Lack of specificity in your divorce decree may cost you significantly more than the cost of your actual divorce.
Some Texans fail to understand that the friendliness that currently exists in divorce proceedings doesn't always extend into the future, making for serious problems when one party fails to abide by the terms of the property division. Many parties who are divorcing amicably don't feel the need to argue every detail of their divorce decree, and assume that both parties will act fairly later when the property division actually takes place. However, failure to include details on something like the sale of the marital home or vacation homes can later cause a disastrous outcome.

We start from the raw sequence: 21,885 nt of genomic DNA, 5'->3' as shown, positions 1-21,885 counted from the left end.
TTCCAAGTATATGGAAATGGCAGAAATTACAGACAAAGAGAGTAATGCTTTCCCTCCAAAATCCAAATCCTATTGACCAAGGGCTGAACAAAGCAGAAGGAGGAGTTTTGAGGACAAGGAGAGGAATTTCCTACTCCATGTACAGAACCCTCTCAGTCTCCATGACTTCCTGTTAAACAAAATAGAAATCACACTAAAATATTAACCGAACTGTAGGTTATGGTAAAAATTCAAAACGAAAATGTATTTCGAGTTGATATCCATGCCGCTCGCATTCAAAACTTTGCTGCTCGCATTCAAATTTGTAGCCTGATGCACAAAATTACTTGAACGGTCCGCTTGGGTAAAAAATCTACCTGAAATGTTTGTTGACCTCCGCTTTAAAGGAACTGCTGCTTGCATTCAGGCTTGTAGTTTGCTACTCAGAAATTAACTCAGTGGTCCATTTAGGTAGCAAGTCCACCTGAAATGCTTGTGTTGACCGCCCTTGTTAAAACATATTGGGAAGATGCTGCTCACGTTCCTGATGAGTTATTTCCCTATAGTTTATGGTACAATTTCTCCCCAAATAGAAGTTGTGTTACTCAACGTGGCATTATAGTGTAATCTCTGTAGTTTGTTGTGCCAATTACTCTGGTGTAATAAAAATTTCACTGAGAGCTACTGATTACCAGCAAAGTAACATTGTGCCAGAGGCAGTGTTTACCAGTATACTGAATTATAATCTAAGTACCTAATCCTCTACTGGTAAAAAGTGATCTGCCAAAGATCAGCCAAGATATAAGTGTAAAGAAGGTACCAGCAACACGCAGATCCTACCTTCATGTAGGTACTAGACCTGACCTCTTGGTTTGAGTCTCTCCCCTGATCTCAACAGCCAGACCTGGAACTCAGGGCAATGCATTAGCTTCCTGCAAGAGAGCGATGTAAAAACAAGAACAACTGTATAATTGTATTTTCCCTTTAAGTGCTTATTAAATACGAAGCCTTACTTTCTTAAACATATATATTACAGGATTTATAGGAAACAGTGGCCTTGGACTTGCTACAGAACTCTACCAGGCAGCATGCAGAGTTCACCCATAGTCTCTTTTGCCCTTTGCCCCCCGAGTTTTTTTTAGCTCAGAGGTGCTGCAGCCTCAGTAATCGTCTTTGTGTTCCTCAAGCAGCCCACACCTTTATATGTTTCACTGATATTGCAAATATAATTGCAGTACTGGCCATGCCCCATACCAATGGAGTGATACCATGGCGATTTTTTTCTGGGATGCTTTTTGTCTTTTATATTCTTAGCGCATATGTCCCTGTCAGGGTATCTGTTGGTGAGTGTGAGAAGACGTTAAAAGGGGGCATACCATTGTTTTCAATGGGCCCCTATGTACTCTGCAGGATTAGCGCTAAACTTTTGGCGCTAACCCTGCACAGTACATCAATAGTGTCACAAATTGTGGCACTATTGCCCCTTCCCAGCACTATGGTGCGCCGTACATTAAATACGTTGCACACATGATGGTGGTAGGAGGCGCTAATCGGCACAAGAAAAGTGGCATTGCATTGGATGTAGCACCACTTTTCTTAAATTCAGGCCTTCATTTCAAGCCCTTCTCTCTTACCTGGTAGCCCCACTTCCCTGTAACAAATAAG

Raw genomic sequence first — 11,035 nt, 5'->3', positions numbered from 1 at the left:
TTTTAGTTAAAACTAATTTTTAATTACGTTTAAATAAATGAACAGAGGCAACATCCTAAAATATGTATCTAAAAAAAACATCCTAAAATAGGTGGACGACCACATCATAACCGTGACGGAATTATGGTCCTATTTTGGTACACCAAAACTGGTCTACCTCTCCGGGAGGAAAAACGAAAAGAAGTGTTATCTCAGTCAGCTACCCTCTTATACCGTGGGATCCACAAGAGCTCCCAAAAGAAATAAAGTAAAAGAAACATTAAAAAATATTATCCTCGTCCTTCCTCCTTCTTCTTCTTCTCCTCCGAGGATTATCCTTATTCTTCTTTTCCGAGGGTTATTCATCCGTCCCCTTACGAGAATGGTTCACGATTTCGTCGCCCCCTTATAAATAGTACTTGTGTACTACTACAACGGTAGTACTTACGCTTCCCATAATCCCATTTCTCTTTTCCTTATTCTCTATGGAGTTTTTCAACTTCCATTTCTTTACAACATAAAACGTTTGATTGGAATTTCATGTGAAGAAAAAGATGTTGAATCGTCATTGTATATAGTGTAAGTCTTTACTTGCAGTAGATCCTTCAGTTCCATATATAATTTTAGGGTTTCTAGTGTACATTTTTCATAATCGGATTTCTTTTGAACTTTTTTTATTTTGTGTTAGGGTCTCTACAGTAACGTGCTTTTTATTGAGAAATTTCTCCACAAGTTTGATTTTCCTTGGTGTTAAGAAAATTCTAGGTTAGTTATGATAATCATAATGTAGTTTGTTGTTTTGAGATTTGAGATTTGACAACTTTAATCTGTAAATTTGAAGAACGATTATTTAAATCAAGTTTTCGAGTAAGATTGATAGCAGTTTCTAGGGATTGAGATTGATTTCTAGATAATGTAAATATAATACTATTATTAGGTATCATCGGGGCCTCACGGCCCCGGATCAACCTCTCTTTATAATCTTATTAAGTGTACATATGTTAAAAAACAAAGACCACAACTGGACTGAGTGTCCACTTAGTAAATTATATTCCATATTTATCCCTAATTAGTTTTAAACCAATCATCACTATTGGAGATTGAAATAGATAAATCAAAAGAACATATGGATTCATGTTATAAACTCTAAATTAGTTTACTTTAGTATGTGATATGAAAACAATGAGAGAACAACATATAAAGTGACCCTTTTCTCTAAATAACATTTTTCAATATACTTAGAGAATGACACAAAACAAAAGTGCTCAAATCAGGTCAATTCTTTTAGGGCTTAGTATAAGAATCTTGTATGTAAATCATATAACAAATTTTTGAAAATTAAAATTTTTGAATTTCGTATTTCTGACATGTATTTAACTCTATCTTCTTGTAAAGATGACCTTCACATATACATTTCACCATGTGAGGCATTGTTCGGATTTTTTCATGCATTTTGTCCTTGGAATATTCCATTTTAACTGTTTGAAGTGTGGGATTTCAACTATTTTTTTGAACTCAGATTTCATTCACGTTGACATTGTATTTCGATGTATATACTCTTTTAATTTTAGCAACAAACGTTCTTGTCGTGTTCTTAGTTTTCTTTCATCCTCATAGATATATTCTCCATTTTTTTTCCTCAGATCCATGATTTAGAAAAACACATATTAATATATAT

What happens when one party refuses to list the house with a real estate agent? What happens when one party receives proceeds from the sale of a property but refuses to turn over their former spouse's share? After divorce, parties lose an incentive to be amicable. Or even more simply, sometimes life changes. Your former spouse feels it's suddenly fair that they keep some of your property because they "need it more than you." If you weren't specific in the decree, then you could face an uphill battle in pushing the other side to comply with the decree. In some cases, you would need to go back to court in order to settle a disagreement and enforce your decree. However, in the worst scenarios, lack of specificity in your divorce decree could leave you with no remedy at all. Thus, it is very important for you and your attorney to be as specific as possible, including deadlines, penalties and other repercussions for noncompliance.